TrackBack URL for this entry: http://scienceblogs.com/mt/pings/135269
"I love science and it pains me to think that so many are terrified of the subject or feel that choosing science means you cannot also choose compassion, or the arts, or be awe by nature. Science is not meant to cure us of mystery, but to reinvent and revigorate it." by Robert M. Sapolsky

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Steve Galehouse
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Re: Oak Trees are awesome

Post by Steve Galehouse » Fri Apr 02, 2010 9:57 pm

Ed-

I know intuitively what you're describing, but I have to admit I'm sort of a vegan when it comes to math or physics. Tension wood is under a lot of tension, especially in live oaks.

Steve
every plant is native somewhere

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edfrank
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Re: Oak Trees are awesome

Post by edfrank » Fri Apr 02, 2010 10:16 pm

Steve,

This is not my math, but that of the author of the blog I copied here. It does sound quite impressive however.

Ed
"I love science and it pains me to think that so many are terrified of the subject or feel that choosing science means you cannot also choose compassion, or the arts, or be awe by nature. Science is not meant to cure us of mystery, but to reinvent and revigorate it." by Robert M. Sapolsky

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Larry Tucei
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Re: Oak Trees are awesome

Post by Larry Tucei » Sat Apr 03, 2010 8:08 am

Ed, Fasinating stuff thats way cool! Lets ask the math Guru a question. Bob, at 55 lbs a Cubic Ft., a limb say 12 Cir., at the tree tapering to 1 ft., 75' long would way what? Tons of force where the limb meets the Trunk. Some of the Live Oak limbs are even larger. I'll go back and review some of the trees I've measured and post the results. Perhaps the twisting of the grain on Live Oak limbs is the secret to there strength. Great topic, Ed! I'm attaching a photo for a good example the limb in the photo left is over 12' Cir, and 75' long. At almost 90 degrees to the trunk the forces here are awesome! Larry
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The Ruskin Oak
The Ruskin Oak

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dbhguru
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Re: Oak Trees are awesome

Post by dbhguru » Sat Apr 03, 2010 4:40 pm

Larry,

Using the frustum of a cone formula to model the form and the density you gave, the total weight would be 17,179 lbs.

Bob
Robert T. Leverett
Co-founder, Native Native Tree Society
Co-founder and President
Friends of Mohawk Trail State Forest
Co-founder, National Cadre

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Larry Tucei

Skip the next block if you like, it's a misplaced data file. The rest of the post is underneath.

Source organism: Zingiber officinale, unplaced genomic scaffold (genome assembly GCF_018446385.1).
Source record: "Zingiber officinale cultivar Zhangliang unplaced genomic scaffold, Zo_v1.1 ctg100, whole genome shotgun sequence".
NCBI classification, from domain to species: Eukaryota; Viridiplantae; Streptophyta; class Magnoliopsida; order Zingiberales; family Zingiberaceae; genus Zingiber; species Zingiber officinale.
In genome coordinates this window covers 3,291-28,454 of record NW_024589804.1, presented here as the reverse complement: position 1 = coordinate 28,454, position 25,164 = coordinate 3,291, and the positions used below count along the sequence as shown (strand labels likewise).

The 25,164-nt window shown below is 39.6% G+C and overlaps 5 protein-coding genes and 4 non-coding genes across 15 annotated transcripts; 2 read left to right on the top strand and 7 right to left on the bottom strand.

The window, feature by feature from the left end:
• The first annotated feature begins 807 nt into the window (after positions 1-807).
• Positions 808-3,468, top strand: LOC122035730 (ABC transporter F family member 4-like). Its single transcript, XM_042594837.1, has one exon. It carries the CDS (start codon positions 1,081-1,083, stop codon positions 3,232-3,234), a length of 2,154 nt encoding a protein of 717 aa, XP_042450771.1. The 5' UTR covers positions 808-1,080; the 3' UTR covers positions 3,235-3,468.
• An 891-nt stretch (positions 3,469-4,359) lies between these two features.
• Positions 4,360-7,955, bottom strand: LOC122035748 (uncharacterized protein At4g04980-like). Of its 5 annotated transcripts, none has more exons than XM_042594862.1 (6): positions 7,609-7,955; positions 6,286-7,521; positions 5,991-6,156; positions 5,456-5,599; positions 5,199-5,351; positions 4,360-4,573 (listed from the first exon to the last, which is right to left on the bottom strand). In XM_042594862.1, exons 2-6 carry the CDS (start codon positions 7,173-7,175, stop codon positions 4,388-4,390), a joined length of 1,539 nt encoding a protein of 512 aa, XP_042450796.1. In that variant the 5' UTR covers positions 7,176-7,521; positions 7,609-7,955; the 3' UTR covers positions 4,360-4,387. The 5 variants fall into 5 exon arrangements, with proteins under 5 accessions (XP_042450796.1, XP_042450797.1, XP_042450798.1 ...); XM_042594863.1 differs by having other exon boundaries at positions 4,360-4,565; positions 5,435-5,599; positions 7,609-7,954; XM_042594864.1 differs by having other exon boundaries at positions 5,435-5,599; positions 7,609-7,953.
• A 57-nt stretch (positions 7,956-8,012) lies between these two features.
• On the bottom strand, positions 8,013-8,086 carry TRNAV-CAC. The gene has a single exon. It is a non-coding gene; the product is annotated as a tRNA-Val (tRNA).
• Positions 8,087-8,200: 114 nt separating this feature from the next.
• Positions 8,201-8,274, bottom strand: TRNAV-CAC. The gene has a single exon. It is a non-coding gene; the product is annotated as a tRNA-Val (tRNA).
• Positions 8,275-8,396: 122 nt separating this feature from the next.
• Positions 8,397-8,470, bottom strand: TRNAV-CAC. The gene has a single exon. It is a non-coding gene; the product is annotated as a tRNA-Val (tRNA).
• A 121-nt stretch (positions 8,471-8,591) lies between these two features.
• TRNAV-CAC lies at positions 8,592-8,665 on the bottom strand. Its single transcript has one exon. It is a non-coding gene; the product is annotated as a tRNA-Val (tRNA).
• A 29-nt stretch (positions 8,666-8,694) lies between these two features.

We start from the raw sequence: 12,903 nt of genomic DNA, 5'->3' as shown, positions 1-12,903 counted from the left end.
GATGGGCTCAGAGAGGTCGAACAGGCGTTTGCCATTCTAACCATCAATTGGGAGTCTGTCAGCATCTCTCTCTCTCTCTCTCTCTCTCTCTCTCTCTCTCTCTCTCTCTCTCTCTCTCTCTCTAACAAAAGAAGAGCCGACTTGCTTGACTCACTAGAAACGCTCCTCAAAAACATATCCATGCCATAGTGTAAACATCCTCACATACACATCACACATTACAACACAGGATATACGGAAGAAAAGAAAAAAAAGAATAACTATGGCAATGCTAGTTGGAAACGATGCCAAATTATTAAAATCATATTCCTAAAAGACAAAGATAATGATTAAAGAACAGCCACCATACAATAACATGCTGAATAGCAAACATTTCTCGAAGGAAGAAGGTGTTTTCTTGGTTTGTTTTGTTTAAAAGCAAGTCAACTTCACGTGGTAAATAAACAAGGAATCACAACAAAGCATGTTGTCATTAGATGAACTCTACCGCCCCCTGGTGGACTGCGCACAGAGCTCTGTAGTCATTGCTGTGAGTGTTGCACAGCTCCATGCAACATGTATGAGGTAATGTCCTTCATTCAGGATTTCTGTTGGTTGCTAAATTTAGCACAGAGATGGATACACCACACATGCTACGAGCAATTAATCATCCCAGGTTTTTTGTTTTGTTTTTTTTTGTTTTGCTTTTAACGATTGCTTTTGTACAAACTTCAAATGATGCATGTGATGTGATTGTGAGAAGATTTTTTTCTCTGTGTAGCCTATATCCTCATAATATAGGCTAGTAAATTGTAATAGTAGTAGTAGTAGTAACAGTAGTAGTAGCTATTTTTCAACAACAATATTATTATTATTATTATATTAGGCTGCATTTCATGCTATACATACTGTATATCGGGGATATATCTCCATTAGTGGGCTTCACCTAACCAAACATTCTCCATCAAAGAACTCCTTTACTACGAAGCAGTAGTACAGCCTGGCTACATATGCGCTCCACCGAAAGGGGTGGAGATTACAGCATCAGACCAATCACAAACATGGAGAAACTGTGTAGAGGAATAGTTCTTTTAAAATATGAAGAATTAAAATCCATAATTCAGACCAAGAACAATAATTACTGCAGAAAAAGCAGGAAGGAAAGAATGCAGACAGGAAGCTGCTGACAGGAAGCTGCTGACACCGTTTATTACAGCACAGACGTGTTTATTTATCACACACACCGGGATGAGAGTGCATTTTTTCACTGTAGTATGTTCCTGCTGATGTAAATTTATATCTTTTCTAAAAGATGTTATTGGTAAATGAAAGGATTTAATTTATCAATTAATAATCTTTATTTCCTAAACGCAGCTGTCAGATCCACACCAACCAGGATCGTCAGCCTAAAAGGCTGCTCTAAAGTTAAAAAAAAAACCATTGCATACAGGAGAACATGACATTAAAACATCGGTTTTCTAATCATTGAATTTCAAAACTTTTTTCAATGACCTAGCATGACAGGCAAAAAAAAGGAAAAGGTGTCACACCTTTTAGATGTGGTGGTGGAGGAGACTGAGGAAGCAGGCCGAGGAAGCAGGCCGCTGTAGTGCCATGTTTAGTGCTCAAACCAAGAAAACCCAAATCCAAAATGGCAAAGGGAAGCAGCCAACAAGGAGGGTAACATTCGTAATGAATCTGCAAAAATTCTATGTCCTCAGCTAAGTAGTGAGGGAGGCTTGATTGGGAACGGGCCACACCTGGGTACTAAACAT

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Re: Oak Trees are awesome

Post by Larry Tucei » Sat Apr 03, 2010 6:26 pm

Bob, Wow! Way cool. Trees are truly amazing. Thats a lot of weight to hold horizontally. I wonder how would you do a PSI count where the limb meets the Trunk? Bob any idea! Larry

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Jenny
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Re: Oak Trees are awesome

Post by Jenny » Mon Apr 05, 2010 9:55 am

I know I've posted this poem several times, but never has it been more apt! Seeing this post describing the impossible feats of the oak while cherry blossoms are blooming madly makes it too tempting:

The oak tree.
Not interested
In cherry blossoms.

-Basho (1644 - 1694, Japan)
Suburbia is where the developer bulldozes out the trees, then names the streets after them. ~Bill Vaughn

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Steve Galehouse
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Re: Oak Trees are awesome

Post by Steve Galehouse » Mon Apr 05, 2010 9:06 pm

The cherry tree.
Needs not
the weighty limb.
every plant is native somewhere

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Jenny
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Re: Oak Trees are awesome

Post by Jenny » Tue Apr 06, 2010 7:09 am

Nice riposte from the cherry. Is that a Galehouse?

Jenny
Suburbia is where the developer bulldozes out the trees, then names the streets after them. ~Bill Vaughn

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Steve Galehouse
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Re: Oak Trees are awesome

Post by Steve Galehouse » Tue Apr 06, 2010 8:36 am

Jenny wrote:Nice riposte from the cherry. Is that a Galehouse?

Jenny
Gēru-hausu, 2010
every plant is native somewhere